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Now browsing: Hometown News > Opinion > Indian River County

Fishing the Kissimmee River
Rating: 2.73 / 5 (15 votes)  
Posted: 2013 Oct 04 - 06:48

My ol' friend and fishing buddy, David Lowery, and I decided to try something a little different: fish the Kissimmee River. We both had fished the river before (and did catch some bass), but that was several years ago.

The Kissimmee River crosses Route 60, about 15 miles west of Yeehaw Junction. There are two boat ramps to launch from immediately after crossing the bridge. The first ramp is a little easier to launch from because it has deeper water for your boat. The second ramp is down the down, past the first ramp and easy to access, just not as deep.

Well, we got our boat in the water, life jackets on, everything secured, headed south, start looking for the lily pads and started fishing. It was a pleasant day (as is any day on the water). It seemed as if the air was a little cooler, the humidity was down and there was no rain.

Both sides of the river produced about the same number of fish, and the size of the fish were the same (nothing big), but you had something pulling on the other end of the line, and that's what it's all about.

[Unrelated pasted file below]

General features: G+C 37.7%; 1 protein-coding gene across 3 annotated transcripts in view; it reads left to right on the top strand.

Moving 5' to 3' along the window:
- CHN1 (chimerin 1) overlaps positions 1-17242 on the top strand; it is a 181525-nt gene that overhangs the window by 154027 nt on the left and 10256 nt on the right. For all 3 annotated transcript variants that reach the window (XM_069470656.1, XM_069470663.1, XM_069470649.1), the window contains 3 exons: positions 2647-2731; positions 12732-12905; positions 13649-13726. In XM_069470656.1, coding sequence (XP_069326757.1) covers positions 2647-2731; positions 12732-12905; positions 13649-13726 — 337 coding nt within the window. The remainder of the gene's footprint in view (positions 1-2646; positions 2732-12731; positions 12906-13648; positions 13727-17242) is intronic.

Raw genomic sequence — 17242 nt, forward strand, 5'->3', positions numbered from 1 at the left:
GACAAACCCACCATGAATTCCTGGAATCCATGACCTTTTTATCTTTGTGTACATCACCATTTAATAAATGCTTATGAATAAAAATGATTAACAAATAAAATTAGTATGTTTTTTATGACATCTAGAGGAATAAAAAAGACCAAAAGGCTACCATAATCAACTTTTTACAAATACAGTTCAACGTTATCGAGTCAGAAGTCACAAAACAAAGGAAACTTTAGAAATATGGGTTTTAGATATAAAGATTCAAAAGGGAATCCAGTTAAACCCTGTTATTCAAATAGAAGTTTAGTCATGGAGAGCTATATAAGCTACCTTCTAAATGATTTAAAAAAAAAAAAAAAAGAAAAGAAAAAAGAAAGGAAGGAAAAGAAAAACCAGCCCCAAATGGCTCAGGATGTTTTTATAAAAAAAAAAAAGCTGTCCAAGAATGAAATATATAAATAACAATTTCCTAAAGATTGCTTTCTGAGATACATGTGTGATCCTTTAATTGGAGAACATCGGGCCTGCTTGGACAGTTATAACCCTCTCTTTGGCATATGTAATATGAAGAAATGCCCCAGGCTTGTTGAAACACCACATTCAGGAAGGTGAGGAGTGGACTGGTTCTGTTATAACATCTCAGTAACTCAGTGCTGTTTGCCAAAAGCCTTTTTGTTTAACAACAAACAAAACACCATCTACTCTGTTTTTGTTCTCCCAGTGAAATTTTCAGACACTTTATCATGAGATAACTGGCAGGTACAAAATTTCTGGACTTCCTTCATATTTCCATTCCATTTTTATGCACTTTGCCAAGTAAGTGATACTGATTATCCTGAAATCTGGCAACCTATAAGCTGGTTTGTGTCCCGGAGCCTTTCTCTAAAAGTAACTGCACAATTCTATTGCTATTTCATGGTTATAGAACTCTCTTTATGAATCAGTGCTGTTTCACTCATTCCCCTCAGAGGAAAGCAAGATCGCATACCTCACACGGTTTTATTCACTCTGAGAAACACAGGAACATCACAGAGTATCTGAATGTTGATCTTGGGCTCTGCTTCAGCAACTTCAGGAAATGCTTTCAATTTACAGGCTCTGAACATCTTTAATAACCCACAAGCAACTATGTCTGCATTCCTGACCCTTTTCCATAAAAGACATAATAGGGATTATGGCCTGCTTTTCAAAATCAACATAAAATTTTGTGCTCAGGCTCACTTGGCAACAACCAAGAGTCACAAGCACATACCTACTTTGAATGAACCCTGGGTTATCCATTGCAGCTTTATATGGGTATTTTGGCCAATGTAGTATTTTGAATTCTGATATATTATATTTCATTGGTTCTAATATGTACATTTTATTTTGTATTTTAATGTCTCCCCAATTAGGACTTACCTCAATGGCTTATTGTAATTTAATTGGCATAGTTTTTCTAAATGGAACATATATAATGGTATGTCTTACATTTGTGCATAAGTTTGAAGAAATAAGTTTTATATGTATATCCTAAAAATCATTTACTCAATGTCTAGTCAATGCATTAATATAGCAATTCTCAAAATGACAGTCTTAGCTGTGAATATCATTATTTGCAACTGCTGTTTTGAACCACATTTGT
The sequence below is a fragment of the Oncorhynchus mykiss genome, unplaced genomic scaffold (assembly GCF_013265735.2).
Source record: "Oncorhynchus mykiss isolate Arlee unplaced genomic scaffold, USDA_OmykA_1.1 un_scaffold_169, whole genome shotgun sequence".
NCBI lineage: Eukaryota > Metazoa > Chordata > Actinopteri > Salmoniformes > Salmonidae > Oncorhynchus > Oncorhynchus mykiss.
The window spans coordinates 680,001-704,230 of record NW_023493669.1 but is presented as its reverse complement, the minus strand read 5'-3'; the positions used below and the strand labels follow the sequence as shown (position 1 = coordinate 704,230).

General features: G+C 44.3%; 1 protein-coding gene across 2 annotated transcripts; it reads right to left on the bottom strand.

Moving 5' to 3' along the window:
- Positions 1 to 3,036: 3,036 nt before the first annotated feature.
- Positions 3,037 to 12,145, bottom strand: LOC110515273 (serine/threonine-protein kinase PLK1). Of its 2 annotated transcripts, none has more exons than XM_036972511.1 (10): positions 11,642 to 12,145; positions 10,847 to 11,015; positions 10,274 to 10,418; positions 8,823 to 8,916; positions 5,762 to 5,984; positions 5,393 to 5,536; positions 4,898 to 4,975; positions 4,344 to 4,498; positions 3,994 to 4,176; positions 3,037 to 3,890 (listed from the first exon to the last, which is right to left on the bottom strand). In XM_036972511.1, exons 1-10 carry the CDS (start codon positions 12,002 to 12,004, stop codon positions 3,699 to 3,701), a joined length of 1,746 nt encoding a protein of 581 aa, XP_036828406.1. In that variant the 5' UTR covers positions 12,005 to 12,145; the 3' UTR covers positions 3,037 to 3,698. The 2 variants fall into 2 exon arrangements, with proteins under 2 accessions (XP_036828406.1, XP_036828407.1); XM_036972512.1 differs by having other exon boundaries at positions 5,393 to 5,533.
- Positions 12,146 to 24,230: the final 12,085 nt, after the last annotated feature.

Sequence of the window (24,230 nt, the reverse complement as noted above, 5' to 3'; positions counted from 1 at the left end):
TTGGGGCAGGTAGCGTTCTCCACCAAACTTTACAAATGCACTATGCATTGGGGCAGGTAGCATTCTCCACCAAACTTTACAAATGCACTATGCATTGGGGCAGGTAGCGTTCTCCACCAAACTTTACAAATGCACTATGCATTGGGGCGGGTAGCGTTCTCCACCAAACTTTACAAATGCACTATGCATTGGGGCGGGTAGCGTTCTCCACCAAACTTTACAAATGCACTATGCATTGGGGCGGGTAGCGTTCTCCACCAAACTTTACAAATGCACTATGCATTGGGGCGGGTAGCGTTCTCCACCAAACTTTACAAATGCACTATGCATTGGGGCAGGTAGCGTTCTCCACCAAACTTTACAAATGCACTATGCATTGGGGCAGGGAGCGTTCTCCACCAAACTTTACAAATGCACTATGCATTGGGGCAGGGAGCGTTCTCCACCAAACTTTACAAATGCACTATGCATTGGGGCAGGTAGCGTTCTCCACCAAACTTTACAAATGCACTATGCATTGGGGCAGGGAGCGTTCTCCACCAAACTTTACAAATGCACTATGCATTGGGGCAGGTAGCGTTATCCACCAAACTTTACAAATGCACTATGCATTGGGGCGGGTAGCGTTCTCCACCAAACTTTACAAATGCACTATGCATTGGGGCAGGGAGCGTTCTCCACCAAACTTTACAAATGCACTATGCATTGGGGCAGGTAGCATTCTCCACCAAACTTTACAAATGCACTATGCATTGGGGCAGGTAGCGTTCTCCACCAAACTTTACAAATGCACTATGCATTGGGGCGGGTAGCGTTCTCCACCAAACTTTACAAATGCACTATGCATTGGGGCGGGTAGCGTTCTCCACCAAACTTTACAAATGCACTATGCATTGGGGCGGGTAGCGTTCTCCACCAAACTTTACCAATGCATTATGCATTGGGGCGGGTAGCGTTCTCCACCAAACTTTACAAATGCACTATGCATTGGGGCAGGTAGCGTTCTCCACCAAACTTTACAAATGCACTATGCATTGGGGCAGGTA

Bait wise, we used worms, senkos, spinner baits, and crank baits, all colors and sizes. They seemed to bite better on the bait that had some green mixed in with the regular color.

In a three mile stretch that we fished, we probably saw three other boats that were fishing.

Unfortunately, the day did not end like it started. Around noon, all hell broke loose!

We were drifting along the outside of the lily pads when an air boat came close to us and then cut right in front of us to where we were fishing. The air boat was following the lily pads all along the shore line, weaving in and out of the pads, making certain that the fish would be gone for us.

Now, I enjoy riding in air boats, but I can't understand how grown folks continue doing what they do when they are on the water.

In years past, I (and others) have had this type of water craft come as close to me as the same distance when you're casting for bass. Now, that's not enjoyable.

Air boats: please keep us in mind. We enjoy our fishing as much as you enjoy your water- craft. The water belongs to all of us. Let all of us enjoy it. Courtesy goes a long way. Most air-boaters understand the meaning of courtesy and we fisherman appreciate those folks.

Thank you for understanding.

Have fun, stay safe, enjoy, and "Go Catch A Big'un."

Joe Kubik is a tournament fisherman and former Charter Captain. Joe can be reached at j.kubik@comcast.net




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